A grand finale for "Star Trek: Picard" establishes why this crew is the greatest generation

In a stirring send off to Admiral Jean-Luc Picard, his namesake series redeems itself and maybe even the franchise

By Melanie McFarland

Senior Critic

Published April 20, 2023 2:00PM (EDT)

Michael Dorn as Worf, Gates McFadden as Dr. Beverly Crusher, Jonathan Frakes as Will Riker, Patrick Stewart as Picard and Marina Sirtis as Deanna Troi in "Star Trek: Picard" (Trae Patton/Paramount+)
Michael Dorn as Worf, Gates McFadden as Dr. Beverly Crusher, Jonathan Frakes as Will Riker, Patrick Stewart as Picard and Marina Sirtis as Deanna Troi in "Star Trek: Picard" (Trae Patton/Paramount+)

It took eight episodes for the sendoff season of "Star Trek: Picard" for me to stop fighting the welling and let a tear or two flow. A scene where the full "Next Generation" crew sits around a table for the first time in decades is what did it.

The circumstances necessitating this reunion are grave. Even so, in those frames, everyone looks happy to see each other. In taking a beat to appreciate that fellowship the writers achieve something few series pull off well: It takes devoted viewers out of the scene without dropping our connection to the action.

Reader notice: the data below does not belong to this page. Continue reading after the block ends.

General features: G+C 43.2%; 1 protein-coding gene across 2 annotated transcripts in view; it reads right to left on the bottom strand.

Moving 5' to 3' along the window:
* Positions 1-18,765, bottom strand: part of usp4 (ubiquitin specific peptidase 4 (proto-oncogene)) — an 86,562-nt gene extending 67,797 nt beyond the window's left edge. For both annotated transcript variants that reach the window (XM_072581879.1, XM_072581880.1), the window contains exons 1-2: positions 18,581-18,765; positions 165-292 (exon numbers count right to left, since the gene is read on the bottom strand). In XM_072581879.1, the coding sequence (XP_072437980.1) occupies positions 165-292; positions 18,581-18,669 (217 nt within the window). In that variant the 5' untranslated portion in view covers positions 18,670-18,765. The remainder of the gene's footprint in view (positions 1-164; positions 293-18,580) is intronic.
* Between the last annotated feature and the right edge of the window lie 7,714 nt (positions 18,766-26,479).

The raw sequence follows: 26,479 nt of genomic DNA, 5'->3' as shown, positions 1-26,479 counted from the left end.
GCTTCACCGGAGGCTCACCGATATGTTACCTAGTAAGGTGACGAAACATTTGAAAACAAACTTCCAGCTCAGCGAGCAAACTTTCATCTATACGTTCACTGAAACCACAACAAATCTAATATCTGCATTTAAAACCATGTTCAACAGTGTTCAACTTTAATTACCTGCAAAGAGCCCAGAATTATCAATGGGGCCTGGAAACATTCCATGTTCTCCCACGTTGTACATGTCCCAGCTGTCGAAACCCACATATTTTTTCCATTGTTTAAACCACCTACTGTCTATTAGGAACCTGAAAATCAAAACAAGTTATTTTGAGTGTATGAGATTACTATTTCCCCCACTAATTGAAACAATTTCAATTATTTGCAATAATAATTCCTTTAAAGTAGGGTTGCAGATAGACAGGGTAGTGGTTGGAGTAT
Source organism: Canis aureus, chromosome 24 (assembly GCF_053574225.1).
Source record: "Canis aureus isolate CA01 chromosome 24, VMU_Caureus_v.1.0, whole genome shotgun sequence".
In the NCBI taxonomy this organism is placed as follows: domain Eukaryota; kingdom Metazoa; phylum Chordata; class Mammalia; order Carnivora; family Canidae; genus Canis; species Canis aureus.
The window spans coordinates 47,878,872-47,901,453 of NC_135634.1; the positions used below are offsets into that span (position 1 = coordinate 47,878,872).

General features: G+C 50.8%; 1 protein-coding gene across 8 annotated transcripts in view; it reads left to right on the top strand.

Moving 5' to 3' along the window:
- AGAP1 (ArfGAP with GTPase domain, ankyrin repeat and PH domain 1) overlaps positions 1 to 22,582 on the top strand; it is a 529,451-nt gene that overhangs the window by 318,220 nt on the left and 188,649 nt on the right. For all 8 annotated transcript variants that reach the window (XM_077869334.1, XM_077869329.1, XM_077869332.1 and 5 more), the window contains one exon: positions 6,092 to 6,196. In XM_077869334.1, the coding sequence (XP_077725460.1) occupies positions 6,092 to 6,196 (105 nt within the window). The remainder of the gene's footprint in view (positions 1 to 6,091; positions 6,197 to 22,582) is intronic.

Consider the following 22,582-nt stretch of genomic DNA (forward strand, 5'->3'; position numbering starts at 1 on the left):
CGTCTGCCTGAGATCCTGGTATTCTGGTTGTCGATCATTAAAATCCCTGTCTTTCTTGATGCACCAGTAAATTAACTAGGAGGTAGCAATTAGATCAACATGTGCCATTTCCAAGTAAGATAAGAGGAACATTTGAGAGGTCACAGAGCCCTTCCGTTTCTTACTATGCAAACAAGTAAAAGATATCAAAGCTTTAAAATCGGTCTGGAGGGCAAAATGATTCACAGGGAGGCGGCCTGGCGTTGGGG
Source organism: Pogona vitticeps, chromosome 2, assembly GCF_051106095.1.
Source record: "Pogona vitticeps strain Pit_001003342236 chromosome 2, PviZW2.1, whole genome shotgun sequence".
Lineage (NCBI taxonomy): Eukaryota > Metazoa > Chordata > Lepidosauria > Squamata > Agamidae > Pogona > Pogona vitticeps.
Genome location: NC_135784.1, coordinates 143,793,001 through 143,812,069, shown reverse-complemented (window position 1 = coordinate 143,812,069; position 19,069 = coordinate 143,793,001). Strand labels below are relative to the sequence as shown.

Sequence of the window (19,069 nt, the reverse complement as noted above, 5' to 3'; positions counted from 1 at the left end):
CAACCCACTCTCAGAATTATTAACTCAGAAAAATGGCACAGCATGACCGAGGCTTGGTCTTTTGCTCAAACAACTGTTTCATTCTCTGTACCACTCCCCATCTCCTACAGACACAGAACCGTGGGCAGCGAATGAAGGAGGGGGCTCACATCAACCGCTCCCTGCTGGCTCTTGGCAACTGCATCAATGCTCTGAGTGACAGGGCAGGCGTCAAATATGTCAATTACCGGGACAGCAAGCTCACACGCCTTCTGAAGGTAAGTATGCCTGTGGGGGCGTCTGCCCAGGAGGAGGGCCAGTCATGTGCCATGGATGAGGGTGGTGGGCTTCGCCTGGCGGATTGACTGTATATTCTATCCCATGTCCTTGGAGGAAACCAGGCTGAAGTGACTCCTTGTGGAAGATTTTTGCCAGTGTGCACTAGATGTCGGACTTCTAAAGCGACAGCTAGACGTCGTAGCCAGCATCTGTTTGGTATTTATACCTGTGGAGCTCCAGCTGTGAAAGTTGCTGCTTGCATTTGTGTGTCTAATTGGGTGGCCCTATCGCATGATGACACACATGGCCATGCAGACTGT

We understand that this moment, along with the rest of the season, is as much about celebrating the cast as it revels in the long-delayed coming together of Starfleet Admirals Jean-Luc Picard (Patrick Stewart) and Will Riker (Jonathan Frakes), the resurrection of Data (Brent Spiner) and with him, the resumption of his friendship with Geordi La Forge (LeVar Burton), the reinventions of Dr. Beverly Crusher (Gates McFadden) and Worf (Michael Dorn) and pressing Deanna Troi (Marina Sirtis) back into the service of the saving the star system.

Showrunner Terry Matalas knew exactly what he was doing by giving this scene the pause and weight it merits before plunging the old guard into a battle for Earth, the Federation itself and the known galaxy.